• Convert their token to a UserProfile (TokenService)
  • Convert that profile to a User (UserService)

I chose to implement JWT and use the UserRepository. Here's my TokenService and UserService. Hopefully they're pretty self-explanatory.

Now we need to make sure we use the same service everywhere. But what's the point of all our abstraction if we hard-wire one class. So we'll use a 'binding' to tell anywhere we need it what we're using for each service.

export const TOKEN_SERVICE = BindingKey.create<TokenService>(
  'services.authentication.jwt.tokenservice',
);

then we bind a class to it in application.ts

this.bind(TokenServiceBindings.TOKEN_SERVICE).toClass(JWTService);

Now our controllers can just ask for whatever's in that binding to be injected. So we'll get the same token service every time.

constructor(
  @inject(TokenServiceBindings.TOKEN_SERVICE)
  public tokenService: TokenService,

Finally, here's the actual code we need for issuing a token:


const user = await this.userService.verifyCredentials(creds);

const profile = this.userService.convertToUserProfile(user);

const token = await this.tokenService.generateToken(profile);

return {
  token,
  user
}

Now to verify it we need to plug in an AuthenticationStrategy, which just gets our Authentication from a request.

export class JWTAuthenticationStrategy implements AuthenticationStrategy {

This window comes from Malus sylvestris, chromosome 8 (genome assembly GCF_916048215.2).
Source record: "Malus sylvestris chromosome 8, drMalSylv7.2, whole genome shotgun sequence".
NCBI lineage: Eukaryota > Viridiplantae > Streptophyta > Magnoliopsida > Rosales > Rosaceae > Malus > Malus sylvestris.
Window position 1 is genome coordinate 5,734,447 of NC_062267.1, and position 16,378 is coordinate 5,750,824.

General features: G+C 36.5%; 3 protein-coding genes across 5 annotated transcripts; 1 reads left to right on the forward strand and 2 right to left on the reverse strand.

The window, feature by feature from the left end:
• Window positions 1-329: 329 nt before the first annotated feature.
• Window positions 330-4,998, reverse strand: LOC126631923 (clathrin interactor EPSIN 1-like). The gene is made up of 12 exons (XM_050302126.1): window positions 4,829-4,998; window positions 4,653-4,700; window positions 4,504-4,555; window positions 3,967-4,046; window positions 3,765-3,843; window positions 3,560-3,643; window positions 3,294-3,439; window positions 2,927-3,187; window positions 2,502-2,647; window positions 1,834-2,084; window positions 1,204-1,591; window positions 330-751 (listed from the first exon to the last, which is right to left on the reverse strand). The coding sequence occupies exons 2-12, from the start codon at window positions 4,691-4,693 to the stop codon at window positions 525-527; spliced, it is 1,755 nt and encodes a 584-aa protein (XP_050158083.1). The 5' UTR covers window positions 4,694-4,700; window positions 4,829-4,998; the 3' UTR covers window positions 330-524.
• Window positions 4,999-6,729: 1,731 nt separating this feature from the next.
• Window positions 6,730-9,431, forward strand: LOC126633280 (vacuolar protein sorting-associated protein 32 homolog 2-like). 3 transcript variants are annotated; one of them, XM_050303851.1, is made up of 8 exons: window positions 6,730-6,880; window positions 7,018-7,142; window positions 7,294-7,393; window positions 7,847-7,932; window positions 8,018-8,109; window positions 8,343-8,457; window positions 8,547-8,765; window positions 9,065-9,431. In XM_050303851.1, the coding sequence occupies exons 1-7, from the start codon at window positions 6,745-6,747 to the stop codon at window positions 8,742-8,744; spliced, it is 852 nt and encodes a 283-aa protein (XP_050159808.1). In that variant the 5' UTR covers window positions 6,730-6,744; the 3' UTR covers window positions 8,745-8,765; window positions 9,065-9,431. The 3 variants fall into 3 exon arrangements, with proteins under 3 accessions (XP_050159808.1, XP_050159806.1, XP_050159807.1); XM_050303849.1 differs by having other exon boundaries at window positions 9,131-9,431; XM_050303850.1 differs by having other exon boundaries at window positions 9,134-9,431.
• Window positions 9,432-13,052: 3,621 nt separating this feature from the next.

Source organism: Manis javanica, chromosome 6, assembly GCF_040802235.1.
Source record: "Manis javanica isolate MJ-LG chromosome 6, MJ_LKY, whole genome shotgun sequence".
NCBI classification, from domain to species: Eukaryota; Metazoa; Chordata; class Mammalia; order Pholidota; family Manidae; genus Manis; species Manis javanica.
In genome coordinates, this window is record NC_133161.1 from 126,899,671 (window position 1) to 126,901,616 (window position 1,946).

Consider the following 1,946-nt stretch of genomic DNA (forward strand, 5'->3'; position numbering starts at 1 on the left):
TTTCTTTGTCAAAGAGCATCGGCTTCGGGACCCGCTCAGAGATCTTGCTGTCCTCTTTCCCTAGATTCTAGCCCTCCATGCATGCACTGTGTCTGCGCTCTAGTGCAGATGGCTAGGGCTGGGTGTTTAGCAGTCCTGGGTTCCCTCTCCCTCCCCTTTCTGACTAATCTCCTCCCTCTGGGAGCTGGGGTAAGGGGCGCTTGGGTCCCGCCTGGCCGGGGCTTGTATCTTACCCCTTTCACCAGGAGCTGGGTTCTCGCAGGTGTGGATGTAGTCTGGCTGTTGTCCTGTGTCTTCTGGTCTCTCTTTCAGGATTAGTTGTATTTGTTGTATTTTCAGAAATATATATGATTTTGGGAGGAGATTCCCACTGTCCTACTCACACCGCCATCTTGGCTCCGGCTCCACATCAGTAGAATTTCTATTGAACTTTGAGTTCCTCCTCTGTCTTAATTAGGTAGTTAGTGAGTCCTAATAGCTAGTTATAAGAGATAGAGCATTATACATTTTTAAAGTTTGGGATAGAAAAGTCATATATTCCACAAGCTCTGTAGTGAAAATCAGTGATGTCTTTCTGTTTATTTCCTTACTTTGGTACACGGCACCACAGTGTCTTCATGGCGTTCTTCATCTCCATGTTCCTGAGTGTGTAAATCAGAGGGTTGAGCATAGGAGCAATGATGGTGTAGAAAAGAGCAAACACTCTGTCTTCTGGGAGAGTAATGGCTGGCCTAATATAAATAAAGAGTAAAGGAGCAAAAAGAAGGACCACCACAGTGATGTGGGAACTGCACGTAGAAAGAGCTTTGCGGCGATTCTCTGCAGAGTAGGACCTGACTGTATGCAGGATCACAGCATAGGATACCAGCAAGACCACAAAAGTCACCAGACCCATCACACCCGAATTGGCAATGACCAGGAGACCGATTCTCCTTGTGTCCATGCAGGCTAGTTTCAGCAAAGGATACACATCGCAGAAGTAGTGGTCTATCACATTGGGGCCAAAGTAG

name = 'jwt';

  constructor(
    @inject(TokenServiceBindings.TOKEN_SERVICE)
    public tokenService: TokenService,
  ) {}

  async authenticate(request: Request): Promise<UserProfile | undefined> {
    const token: string = this.extractCredentials(request);
    const userProfile: UserProfile = await this.tokenService.verifyToken(token);
    return userProfile;
  }

  extractCredentials(request: Request): string {
    if (!request.headers.authorization) {
      throw new HttpErrors.Unauthorized(`Authorization header not found.`);
    }

    const authHeaderValue = request.headers.authorization;

    // ...
  } 
}

Note that if someone's authentication fails we throw an HttpError, which is automatically converted to an actual HTTP response. This is the general pattern for user errors, meaning most of our code is focused on the success case.

Anyway, we register our authentication strategy in application.ts:

this.component(AuthenticationComponent);
registerAuthenticationStrategy(this, JWTAuthenticationStrategy);

Now, FINALLY, when we want to protect a route we just set our authentication strategy and ask for our profile to be injected.

@authenticate('jwt')
async create(
  @inject(SecurityBindings.USER)
  profile: UserProfile,

Now it's in our docs and we get nice error messages for bad tokens, without polluting our actual controller functions.

This was a really brief description of the setup that skimmed over a lot of parts. If you're confused, you can read the official tutorial or check out my code

There's a similar Service/Binding setup for password hashing when we register (or you could hardwire it if you want). Rather than repeating myself, I'll just link to the code.

Conclusion

Once you get past the learning curve and mediocre docs, loopback does make it really fast to develop APIs. And, thanks to the time we spent on abstraction, It'll be much easier to switch out parts if your application needs to grow, for example using a different session store than JWT or caching things by overriding parts of the repository.

Here's my code if you want some clarification, or head to loopback.io if you want to learn more.